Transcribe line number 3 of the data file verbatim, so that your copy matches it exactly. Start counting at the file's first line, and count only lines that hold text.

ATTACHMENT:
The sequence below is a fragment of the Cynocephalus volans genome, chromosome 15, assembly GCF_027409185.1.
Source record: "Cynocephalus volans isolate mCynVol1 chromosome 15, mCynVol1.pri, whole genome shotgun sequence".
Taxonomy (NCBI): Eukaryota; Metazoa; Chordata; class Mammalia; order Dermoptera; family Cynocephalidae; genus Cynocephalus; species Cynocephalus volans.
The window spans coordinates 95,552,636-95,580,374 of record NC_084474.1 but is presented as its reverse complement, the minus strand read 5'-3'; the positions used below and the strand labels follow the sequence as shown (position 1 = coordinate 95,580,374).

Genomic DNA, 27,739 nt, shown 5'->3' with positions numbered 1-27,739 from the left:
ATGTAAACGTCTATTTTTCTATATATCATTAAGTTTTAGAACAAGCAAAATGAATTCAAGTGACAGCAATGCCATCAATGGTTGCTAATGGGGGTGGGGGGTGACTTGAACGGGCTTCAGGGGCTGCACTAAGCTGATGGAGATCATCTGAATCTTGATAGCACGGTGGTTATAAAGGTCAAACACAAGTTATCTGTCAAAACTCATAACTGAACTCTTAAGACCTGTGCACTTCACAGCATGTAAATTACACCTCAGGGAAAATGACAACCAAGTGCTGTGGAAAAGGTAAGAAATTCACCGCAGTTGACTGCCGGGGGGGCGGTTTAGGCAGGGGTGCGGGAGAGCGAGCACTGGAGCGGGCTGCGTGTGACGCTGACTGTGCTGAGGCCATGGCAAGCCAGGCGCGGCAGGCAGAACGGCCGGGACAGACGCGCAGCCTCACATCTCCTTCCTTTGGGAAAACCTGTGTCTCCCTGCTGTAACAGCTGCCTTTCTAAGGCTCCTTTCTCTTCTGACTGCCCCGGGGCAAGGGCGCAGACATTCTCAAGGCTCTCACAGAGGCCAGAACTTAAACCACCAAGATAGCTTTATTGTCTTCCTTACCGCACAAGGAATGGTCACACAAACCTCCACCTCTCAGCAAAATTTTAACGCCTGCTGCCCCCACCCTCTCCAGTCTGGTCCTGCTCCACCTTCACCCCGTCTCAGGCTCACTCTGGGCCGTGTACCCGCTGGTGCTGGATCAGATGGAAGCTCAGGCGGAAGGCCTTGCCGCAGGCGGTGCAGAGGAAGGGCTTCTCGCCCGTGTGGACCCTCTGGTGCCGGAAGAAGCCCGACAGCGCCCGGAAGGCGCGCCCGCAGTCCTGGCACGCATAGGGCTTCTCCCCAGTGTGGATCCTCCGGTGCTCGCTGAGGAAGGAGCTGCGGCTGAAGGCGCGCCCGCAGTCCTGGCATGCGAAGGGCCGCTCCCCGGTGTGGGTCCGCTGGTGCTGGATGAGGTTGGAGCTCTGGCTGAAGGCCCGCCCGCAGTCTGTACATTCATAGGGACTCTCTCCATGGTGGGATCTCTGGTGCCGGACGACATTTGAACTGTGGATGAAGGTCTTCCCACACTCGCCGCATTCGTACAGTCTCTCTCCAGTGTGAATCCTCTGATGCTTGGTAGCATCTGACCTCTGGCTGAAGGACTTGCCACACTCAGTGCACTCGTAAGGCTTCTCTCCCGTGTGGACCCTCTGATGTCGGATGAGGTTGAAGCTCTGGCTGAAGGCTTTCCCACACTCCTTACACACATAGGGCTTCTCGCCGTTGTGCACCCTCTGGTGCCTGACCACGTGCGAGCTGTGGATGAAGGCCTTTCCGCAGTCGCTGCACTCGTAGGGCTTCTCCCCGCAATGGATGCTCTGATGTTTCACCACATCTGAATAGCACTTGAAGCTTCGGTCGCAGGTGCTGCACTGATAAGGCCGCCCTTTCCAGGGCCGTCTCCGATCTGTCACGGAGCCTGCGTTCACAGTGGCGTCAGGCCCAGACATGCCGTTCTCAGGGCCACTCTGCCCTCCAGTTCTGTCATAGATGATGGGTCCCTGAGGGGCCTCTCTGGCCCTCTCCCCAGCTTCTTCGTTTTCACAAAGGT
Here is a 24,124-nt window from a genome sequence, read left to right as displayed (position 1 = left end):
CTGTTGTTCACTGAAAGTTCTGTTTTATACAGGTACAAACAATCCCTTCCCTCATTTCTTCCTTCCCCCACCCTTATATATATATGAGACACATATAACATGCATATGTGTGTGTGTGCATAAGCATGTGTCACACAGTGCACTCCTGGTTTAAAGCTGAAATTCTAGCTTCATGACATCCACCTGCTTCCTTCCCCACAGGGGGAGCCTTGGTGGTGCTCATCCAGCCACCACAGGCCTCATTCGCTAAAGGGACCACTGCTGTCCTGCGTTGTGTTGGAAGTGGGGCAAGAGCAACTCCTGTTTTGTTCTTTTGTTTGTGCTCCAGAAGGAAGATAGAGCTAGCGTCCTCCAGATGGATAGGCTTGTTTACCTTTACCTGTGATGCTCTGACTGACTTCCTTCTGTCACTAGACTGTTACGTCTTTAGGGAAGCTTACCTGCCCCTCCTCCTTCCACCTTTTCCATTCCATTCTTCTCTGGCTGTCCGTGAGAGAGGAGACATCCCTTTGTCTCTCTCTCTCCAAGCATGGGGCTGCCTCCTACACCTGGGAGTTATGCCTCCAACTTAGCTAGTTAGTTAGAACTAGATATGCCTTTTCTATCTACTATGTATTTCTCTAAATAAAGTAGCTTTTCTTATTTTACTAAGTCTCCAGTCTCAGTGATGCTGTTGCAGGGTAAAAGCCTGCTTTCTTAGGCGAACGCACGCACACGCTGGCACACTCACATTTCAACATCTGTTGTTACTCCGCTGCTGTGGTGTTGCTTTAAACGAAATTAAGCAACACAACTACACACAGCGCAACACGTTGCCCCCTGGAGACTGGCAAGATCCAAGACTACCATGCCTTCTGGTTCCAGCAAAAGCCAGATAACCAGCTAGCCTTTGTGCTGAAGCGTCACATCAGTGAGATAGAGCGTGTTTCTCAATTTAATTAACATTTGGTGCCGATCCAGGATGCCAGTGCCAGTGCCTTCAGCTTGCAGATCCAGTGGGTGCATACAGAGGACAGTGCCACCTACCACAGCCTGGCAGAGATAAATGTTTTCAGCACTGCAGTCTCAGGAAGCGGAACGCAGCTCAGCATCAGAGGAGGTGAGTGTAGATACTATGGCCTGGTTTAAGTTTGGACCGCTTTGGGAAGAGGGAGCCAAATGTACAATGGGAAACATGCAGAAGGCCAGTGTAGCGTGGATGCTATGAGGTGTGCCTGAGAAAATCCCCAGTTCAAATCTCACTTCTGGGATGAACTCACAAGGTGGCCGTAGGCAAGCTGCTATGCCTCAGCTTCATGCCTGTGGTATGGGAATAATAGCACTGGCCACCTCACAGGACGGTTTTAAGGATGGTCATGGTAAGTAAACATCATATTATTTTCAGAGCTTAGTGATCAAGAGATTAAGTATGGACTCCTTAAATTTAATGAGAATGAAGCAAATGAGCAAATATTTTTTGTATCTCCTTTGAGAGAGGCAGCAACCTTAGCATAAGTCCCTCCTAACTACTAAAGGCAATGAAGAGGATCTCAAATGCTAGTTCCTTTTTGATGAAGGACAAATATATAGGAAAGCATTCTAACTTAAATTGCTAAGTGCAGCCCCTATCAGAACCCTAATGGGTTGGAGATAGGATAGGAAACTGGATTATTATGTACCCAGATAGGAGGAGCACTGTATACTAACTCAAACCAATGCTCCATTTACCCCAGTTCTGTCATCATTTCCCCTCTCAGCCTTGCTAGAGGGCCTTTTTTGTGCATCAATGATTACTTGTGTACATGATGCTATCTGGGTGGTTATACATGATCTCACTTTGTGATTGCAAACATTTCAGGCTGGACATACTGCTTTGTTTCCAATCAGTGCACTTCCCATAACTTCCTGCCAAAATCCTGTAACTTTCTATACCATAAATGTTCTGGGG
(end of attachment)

Taxonomy (NCBI): Eukaryota; Metazoa; Chordata; class Mammalia; order Dermoptera; family Cynocephalidae; genus Cynocephalus; species Cynocephalus volans.